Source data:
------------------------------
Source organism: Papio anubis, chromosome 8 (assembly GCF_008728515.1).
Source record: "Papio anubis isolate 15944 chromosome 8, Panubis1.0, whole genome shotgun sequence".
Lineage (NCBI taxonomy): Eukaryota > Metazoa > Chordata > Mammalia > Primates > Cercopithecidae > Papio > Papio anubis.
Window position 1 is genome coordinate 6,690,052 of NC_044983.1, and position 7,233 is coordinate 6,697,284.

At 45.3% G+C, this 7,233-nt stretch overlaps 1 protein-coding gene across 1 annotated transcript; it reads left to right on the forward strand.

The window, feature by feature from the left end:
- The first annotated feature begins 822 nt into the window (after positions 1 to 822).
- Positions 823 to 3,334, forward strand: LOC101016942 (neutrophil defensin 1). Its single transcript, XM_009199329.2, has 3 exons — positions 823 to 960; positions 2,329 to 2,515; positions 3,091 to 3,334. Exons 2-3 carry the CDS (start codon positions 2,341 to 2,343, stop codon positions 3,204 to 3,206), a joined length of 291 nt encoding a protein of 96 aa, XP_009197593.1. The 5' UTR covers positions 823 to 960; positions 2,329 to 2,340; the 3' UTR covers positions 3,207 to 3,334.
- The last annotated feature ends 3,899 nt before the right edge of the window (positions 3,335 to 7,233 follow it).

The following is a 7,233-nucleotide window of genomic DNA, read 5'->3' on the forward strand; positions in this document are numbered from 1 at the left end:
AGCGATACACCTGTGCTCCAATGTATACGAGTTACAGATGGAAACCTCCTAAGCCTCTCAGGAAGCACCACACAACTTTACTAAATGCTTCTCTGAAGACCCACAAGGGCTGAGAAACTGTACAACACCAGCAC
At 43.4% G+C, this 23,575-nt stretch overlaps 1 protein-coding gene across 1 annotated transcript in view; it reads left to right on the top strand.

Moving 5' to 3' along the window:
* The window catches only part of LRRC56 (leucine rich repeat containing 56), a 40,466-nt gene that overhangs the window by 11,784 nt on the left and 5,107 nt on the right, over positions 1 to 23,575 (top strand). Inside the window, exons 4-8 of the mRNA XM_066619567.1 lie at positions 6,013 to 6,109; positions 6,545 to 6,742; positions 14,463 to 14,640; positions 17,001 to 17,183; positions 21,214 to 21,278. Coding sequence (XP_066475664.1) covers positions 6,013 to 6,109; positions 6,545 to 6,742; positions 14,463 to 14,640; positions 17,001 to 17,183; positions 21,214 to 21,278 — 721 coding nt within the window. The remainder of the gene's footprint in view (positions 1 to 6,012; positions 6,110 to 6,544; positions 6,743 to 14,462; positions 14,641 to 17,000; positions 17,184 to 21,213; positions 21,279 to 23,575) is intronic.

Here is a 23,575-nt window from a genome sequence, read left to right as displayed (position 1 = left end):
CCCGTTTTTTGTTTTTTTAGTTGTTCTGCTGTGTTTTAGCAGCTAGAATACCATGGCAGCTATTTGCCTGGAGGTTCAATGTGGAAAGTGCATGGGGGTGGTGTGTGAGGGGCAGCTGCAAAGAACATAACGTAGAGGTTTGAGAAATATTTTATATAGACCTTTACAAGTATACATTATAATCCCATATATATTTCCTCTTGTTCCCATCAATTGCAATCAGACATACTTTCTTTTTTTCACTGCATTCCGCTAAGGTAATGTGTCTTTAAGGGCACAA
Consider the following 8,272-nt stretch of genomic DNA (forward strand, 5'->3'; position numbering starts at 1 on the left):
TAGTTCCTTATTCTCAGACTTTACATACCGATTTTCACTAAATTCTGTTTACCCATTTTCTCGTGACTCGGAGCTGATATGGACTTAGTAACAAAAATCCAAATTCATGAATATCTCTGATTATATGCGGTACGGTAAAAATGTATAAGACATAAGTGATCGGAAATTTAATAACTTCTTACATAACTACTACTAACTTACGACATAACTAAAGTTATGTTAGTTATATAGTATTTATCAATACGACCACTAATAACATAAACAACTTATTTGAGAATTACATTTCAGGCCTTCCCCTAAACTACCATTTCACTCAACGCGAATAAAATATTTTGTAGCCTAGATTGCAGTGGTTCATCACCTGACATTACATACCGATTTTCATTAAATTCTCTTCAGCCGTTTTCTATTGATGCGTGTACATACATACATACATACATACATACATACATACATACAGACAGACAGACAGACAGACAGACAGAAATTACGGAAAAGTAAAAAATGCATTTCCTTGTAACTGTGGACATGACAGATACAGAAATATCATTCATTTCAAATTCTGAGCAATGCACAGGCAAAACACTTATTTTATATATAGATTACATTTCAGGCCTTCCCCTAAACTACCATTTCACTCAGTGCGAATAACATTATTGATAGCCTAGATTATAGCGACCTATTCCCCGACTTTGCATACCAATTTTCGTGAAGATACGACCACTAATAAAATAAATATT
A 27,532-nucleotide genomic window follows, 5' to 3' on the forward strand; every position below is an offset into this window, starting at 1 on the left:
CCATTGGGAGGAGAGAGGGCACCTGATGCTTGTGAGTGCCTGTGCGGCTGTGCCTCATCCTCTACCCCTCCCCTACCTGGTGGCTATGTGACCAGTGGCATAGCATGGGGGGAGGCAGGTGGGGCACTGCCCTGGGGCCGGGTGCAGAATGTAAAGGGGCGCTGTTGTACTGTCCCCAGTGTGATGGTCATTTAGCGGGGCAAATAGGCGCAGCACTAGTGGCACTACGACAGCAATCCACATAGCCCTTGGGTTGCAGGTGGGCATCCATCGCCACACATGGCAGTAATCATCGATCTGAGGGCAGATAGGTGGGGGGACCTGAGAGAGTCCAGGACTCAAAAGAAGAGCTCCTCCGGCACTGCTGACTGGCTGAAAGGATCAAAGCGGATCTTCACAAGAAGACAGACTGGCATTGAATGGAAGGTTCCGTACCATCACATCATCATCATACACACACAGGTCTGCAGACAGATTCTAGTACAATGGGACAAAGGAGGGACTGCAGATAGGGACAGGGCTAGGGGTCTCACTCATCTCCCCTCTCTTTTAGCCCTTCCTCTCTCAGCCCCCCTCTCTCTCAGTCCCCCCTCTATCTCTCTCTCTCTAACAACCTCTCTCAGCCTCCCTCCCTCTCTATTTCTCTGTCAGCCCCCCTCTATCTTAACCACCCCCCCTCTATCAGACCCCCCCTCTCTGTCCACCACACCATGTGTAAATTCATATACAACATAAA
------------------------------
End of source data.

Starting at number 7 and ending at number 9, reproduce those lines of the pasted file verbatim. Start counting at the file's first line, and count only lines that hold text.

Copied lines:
- The first annotated feature begins 822 nt into the window (after positions 1 to 822).
- Positions 823 to 3,334, forward strand: LOC101016942 (neutrophil defensin 1). Its single transcript, XM_009199329.2, has 3 exons — positions 823 to 960; positions 2,329 to 2,515; positions 3,091 to 3,334. Exons 2-3 carry the CDS (start codon positions 2,341 to 2,343, stop codon positions 3,204 to 3,206), a joined length of 291 nt encoding a protein of 96 aa, XP_009197593.1. The 5' UTR covers positions 823 to 960; positions 2,329 to 2,340; the 3' UTR covers positions 3,207 to 3,334.
- The last annotated feature ends 3,899 nt before the right edge of the window (positions 3,335 to 7,233 follow it).